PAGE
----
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Attention is Rational-Access Consciousness

In Christopher Mole, Declan Smithies & Wayne Wu (eds.), Attention: Philosophical and Psychological Essays. Oxford University Press. pp. 247--273 (2011)

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  1. Combining Minds: A Defence of the Possibility of Experiential Combination.Luke Roelofs - 2015 - Dissertation, University of Toronto
    This thesis explores the possibility of composite consciousness: phenomenally conscious states belonging to a composite being in virtue of the consciousness of, and relations among, its parts. We have no trouble accepting that a composite being has physical properties entirely in virtue of the physical properties of, and relations among, its parts. But a long­standing intuition holds that consciousness is different: my consciousness cannot be understood as a complex of interacting component consciousnesses belonging to parts of me. I ask why: (...)
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  • Can Representationism Explain How Attention Affects Appearances?Sebastian Watzl - forthcoming - In Adam Pautz & Daniel Stoljar (eds.), Themes from Block. Boston, USA: The MIT Press.
    Recent psychological research shows that attention affects appearances. An “attended item looks bigger, faster, earlier, more saturated, stripier.” (Block 2010, p. 41). What is the significance of these findings? Ned Block has argued that they undermine representationism, roughly the view that the phenomenal character of perception is determined by its representational content. My first goal in this paper is to show that Block’s argument has the structure of a Problem of Arbitrary Phenomenal Variation and that it improves on other instances (...)
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  • Acquaintance, Conceptual Capacities, and Attention.Anders Nes - forthcoming - In Jonathan Knowles & Thomas Raleigh (eds.), Acquaintance: New Essays. Oxford: Oxford University Press.
    Russell’s theory of acquaintance construes perceptual awareness as at once constitutively independent of conceptual thought and yet a source of propositional knowledge. Wilfrid Sellars, John McDowell, and other conceptualists object that this is a ‘myth’: perception can be a source of knowledge only if conceptual capacities are already in play therein. Proponents of a relational view of experience, including John Campbell, meanwhile voice sympathy for Russell’s position on this point. This paper seeks to spell out, and defend, a claim that (...)
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  • Understanding Visual Consciousness in Autism Spectrum Disorders.Tal Yatziv & Hilla Jacobson - 2015 - Frontiers in Human Neuroscience 9.
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  • The Rational Role of Experience.David Bourget - 2018 - Inquiry: An Interdisciplinary Journal of Philosophy 61 (5-6):467-493.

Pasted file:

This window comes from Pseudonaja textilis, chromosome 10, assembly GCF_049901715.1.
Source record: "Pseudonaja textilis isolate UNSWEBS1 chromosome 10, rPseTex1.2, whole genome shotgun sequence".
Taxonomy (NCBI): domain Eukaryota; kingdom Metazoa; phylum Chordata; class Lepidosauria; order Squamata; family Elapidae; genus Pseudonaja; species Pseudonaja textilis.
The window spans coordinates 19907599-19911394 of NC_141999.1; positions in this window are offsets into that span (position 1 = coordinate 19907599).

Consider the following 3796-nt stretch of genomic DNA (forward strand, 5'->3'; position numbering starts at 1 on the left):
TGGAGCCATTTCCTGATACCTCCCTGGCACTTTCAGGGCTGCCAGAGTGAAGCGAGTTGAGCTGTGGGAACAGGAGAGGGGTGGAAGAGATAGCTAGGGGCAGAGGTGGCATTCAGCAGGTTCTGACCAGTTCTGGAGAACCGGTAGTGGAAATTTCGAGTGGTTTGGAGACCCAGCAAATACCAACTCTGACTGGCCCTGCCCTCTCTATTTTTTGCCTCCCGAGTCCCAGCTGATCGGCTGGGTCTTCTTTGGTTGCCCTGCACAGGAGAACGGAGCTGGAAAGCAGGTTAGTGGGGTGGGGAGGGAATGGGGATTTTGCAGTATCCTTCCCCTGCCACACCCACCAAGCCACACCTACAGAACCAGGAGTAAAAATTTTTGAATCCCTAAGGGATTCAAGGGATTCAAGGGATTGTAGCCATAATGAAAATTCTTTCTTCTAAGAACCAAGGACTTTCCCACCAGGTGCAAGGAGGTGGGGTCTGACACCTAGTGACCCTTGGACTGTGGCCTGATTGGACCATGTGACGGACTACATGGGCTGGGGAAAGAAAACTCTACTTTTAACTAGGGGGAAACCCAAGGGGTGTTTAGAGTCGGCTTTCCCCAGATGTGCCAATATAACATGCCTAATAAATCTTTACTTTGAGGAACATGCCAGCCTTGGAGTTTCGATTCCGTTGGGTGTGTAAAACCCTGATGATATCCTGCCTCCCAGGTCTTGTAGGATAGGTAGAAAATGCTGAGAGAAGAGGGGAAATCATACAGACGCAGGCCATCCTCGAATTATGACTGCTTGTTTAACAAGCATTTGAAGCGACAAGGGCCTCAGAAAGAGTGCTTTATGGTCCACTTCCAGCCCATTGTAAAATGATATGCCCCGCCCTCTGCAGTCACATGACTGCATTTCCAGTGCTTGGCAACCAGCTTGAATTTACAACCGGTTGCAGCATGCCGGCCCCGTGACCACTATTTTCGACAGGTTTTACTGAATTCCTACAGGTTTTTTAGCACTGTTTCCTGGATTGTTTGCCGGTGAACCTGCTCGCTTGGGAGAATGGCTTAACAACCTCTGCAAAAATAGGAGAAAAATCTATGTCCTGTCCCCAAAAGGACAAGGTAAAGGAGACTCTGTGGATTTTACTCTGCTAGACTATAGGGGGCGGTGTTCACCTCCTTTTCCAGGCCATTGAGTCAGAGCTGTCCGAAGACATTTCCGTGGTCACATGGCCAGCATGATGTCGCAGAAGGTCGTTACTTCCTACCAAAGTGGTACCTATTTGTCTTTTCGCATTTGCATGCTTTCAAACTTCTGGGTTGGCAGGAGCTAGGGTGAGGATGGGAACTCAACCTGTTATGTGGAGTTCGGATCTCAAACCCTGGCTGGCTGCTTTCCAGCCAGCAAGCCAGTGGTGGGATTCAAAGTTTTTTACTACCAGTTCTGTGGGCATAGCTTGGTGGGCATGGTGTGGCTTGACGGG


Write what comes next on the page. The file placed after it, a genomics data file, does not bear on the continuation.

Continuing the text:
If there is content that we reason on, cognitive content, it is in the head and accessible to reasoning mechanisms. This paper discusses the phenomenal theory of cognitive content, according to which cognitive contents are the contents of phenomenal consciousness. I begin by distinguishing cognitive content from the closely associated notion of narrow content. I then argue, drawing on prior work, that the phenomenal theory can plausibly account for the cognitive contents of many relatively simple mental states. My main focus (...)
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  • Attention, Psychology, and Pluralism.Henry Taylor - 2018 - British Journal for the Philosophy of Science 69 (4):935-956.
    There is an overriding orthodoxy amongst philosophers that attention is a ‘unified phenomenon’, subject to explanation by one monistic theory. In this article, I examine whether this philosophical orthodoxy is reflected in the practice of psychology. I argue that the view of attention that best represents psychological work is a variety of conceptual pluralism. When it comes to the psychology of attention, monism should be rejected and pluralism should be embraced. _1_ The Monistic Consensus _2_ The Varieties of Pluralism _3_ (...)
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  • Horizonal Extensions of Attention: A Phenomenological Study of the Contextuality and Habituality of Experience.Thiemo Breyer & Maren Wehrle - 2016 - Journal of Phenomenological Psychology 47 (1):41-61.
    Attention is a complex process that modulates perception in various ways. Phenomenological philosophy provides an array of concepts for describing the rich structures of attention, thereby avoiding reductions to singular aspects of an experiential spectrum. By suggesting various modes and levels of attentional experience, we intend to do some justice to its complexity, taking into account sub-personal and personal factors on the side of subjective horizons and feature-oriented as well as context-oriented aspects on the side of objective horizons.